# Reinventing the Wheel, With Help

Ever since my junior year of high school, I promised myself I would “learn web stuff”. What that meant was part of my next {school/break/summer/year}’s resolutions. I’ve played around with plenty of forum aid, WordPress’s, Blogspot’s, web hosts, VPS’s, and everything in between. This has been the first website I’ve [mostly] committed to for thing long, and I just wanted to say how I got here. It’s pretty funny for me, since from my point of view, I’m the further-est I could be from web development. There’s those people that write software, and there’s me. But from the outside point of view, I’m just the next step over. Rather than do a resolution’s post, I figured I’d just sum up what I’ve learned so far, and give recommendations for everyone else.

## Software is Easy

I don’t care what everyone else says, software is a joke. Sure, it took me like six years to get a website up and working, but those were really just a couple weeks a year when I got bored at home. I spent more time than I’d like to admit searching

• Easiest website setup?
• What is a VPS??
• Github Tutorial???
• Is Javascript a server???

But I always found answers. Even when I was trying to set up my own server for the first time, and I basically ended with a nuked, rusted-metal version of an OS that used to resemble Linux, it was salvageable. <Medium Highlight>Just like a gym, I paid for time, not for improvement </Medium Highlight>. I could just start over whenever I want, no extra charge, with all the extra knowledge. I did, numerous times, but I eventually got it working.

Obligatory XKCD

Right now I have this site running up Ghost, a “real professional” blogging service. It also happens to hold a couple other things on some subdomains (Jupyter Notebook, Flask Server), but those are tertiary and mostly side projects. I didn’t want to start there though, I just wanted to go all the way to the basics and build it back up. You can see what that resulted in over on my Github, and it’s something alright. I wouldn’t say it’s great, but it’s a functional website where I wrote quite a bit more than anyone else ever would/should. It had sections that weren’t hard-coded, with some error-checking and logging, and even a rudimentary database!

Obviously nowhere near the quality or reliability of a professional product, but now I understand what all of “the stack” actually means. Starting off with frameworks didn’t make anything sense until I learned what HTML tags are. Obviously I didn’t learn every step (what’s a socket()), but I learned enough that I’m now fairly comfortable going through a “stack” on my own. There’s way too many buzzwords out there to even begin to learn all of them, but the more you can make the better.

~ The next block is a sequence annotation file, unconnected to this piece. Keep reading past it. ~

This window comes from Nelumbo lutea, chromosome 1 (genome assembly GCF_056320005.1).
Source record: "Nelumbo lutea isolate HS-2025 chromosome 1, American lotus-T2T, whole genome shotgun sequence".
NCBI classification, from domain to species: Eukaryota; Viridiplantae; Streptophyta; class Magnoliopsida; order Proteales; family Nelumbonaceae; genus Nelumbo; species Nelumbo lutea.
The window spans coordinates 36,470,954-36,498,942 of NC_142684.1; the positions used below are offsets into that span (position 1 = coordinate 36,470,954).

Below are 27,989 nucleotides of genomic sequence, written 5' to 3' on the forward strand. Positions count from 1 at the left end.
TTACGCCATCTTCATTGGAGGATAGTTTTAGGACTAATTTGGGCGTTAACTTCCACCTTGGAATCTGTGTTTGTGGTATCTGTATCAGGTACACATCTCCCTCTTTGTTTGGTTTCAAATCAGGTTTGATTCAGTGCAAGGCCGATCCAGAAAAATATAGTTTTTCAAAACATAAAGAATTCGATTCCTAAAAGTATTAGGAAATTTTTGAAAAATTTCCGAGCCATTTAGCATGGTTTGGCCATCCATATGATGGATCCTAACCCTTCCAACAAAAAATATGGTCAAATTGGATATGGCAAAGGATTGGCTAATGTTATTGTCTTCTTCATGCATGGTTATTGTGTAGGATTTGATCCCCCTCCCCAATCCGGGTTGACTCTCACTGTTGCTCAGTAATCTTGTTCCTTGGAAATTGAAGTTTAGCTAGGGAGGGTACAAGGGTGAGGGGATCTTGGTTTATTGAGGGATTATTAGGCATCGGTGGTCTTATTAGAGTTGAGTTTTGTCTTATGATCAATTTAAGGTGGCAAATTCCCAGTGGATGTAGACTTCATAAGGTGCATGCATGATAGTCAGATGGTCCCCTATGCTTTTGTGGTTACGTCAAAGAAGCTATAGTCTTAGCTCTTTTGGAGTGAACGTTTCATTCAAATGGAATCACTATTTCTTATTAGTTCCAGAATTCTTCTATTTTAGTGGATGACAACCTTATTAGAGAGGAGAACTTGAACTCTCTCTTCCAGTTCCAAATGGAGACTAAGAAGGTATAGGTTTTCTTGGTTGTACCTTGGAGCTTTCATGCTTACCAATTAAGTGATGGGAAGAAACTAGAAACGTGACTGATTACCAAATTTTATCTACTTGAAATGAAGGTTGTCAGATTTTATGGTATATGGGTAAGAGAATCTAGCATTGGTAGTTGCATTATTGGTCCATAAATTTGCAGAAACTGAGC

## Cut Your Own Piece Out

This is more of a personal one, but I view my website as my own cut of the universe. Everything on this IP is here because of me, for better or for worse. This is where I get to try new things, write about stuff I like, tell the world who I am. There’s plenty of other people who’ve said this in fancier words, but I just wanted to re-iterate it.

It’s probably more difficult if you have a super common name, but googling your own name and finding yourself as the top result is simultaneously disconcerting and rewarding. I’m glad that people will know who I am, and even happier that they’ll see who I think I am through this website, but it also removes whatever ideas of a privacy I have on my digital fantasy island. I think the trade off is definitely worthwhile, so here I am to stay.

## Get Smart or Get Out

Time for some resolutions. I didn’t really have any planned, and this one is kind of handed to me rather than decided by me, but it’ll do. I consider myself a pretty laidback person, but the one thing that is guaranteed to frustrate me is not taking advantage of the world we live in. Anything and everything is searchable, and has probably been answer by someone else somewhere. Now I’m not promising the quality of the answer (some random broken-English comment on an ancient forum is all you get on occasion), but you’ll get an answer.

Now that I’ve started graduate school, I feel like this effect is showing itself in an exponential manner. Everyone here is excellent at searching each and every resource, and if you can’t find an answer, discover it yourself and write about it. The entire burden of learning is on you. I don’t mean that in an accusatory way, just a factual one. It’s on me too, and I intend to prove it this year.

## Repeated Results

Second and last resolution, I’m going to try and post here at least once a week. I think I’m going to skip over the introductory stuff I was playing around with before, and instead jump to the other goal of this blog: my online notebook for classes. I’m going to start putting up stuff from my last class (High Speed Serial Links), so if you’ve been following along assuming this is some kind of EE tutorial site, there will be a, uh, small jump in the difficulty curve. I almost averaged once every other week in the first year of me doing this (missed it by one post), but it was very burst-y (nothing, 5 posts, nothing for two more months). I think regularity will make it easier on me, and also easier to sort through material.

The nice thing about graduate school with respect to this matter is that I’ll only end up taking one class, or two at most, a semester, so after this summer I should be caught up, and then I can resume going through all the undergraduate circuits classes again.